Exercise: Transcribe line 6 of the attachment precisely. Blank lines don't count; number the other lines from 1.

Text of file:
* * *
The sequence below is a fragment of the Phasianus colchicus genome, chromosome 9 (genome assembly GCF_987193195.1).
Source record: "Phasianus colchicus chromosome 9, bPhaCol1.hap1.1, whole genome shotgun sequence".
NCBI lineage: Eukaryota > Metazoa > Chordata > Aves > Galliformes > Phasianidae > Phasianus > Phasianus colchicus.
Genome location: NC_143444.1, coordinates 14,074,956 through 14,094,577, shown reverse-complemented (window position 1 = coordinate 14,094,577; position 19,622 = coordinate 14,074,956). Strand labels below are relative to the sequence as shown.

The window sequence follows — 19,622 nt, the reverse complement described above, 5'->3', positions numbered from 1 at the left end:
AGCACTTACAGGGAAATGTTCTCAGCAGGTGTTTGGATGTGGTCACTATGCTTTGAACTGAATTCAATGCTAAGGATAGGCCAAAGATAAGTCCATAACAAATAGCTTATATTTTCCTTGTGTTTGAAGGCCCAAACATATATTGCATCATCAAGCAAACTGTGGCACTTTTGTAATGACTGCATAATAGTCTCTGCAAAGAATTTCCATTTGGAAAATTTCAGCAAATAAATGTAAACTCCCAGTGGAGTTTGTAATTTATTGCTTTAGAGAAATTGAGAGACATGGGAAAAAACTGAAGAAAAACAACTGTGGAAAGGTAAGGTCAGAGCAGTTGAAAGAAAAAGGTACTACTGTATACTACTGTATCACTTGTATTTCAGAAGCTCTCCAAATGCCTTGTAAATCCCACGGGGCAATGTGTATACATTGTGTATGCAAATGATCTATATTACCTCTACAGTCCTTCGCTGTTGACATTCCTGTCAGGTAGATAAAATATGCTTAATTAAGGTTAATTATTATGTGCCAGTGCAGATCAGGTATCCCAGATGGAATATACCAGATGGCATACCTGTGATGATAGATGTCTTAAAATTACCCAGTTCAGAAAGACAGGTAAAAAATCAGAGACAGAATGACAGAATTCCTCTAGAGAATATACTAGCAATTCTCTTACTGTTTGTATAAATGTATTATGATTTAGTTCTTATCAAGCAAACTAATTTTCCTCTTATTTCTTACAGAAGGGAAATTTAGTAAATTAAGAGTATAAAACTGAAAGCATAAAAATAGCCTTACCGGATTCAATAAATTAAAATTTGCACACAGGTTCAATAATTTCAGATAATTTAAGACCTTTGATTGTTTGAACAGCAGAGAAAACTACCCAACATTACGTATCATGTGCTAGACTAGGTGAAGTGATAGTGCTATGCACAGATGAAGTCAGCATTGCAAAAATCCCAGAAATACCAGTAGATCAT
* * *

AGCACTTACAGGGAAATGTTCTCAGCAGGTGTTTGGATGTGGTCACTATGCTTTGAACTGAATTCAATGCTAAGGATAGGCCAAAGATAAGTCCATAACAAATAGCTTATATTTTCCTTGTGTTTGAAGGCCCAAACATATATTGCATCATCAAGCAAACTGTGGCACTTTTGTAATGACTGCATAATAGTCTCTGCAAAGAATTTCCATTTGGAAAATTTCAGCAAATAAATGTAAACTCCCAGTGGAGTTTGTAATTTATTGCTTTAGAGAAATTGAGAGACATGGGAAAAAACTGAAGAAAAACAACTGTGGAAAGGTAAGGTCAGAGCAGTTGAAAGAAAAAGGTACTACTGTATACTACTGTATCACTTGTATTTCAGAAGCTCTCCAAATGCCTTGTAAATCCCACGGGGCAATGTGTATACATTGTGTATGCAAATGATCTATATTACCTCTACAGTCCTTCGCTGTTGACATTCCTGTCAGGTAGATAAAATATGCTTAATTAAGGTTAATTATTATGTGCCAGTGCAGATCAGGTATCCCAGATGGAATATACCAGATGGCATACCTGTGATGATAGATGTCTTAAAATTACCCAGTTCAGAAAGACAGGTAAAAAATCAGAGACAGAATGACAGAATTCCTCTAGAGAATATACTAGCAATTCTCTTACTGTTTGTATAAATGTATTATGATTTAGTTCTTATCAAGCAAACTAATTTTCCTCTTATTTCTTACAGAAGGGAAATTTAGTAAATTAAGAGTATAAAACTGAAAGCATAAAAATAGCCTTACCGGATTCAATAAATTAAAATTTGCACACAGGTTCAATAATTTCAGATAATTTAAGACCTTTGATTGTTTGAACAGCAGAGAAAACTACCCAACATTACGTATCATGTGCTAGACTAGGTGAAGTGATAGTGCTATGCACAGATGAAGTCAGCATTGCAAAAATCCCAGAAATACCAGTAGATCAT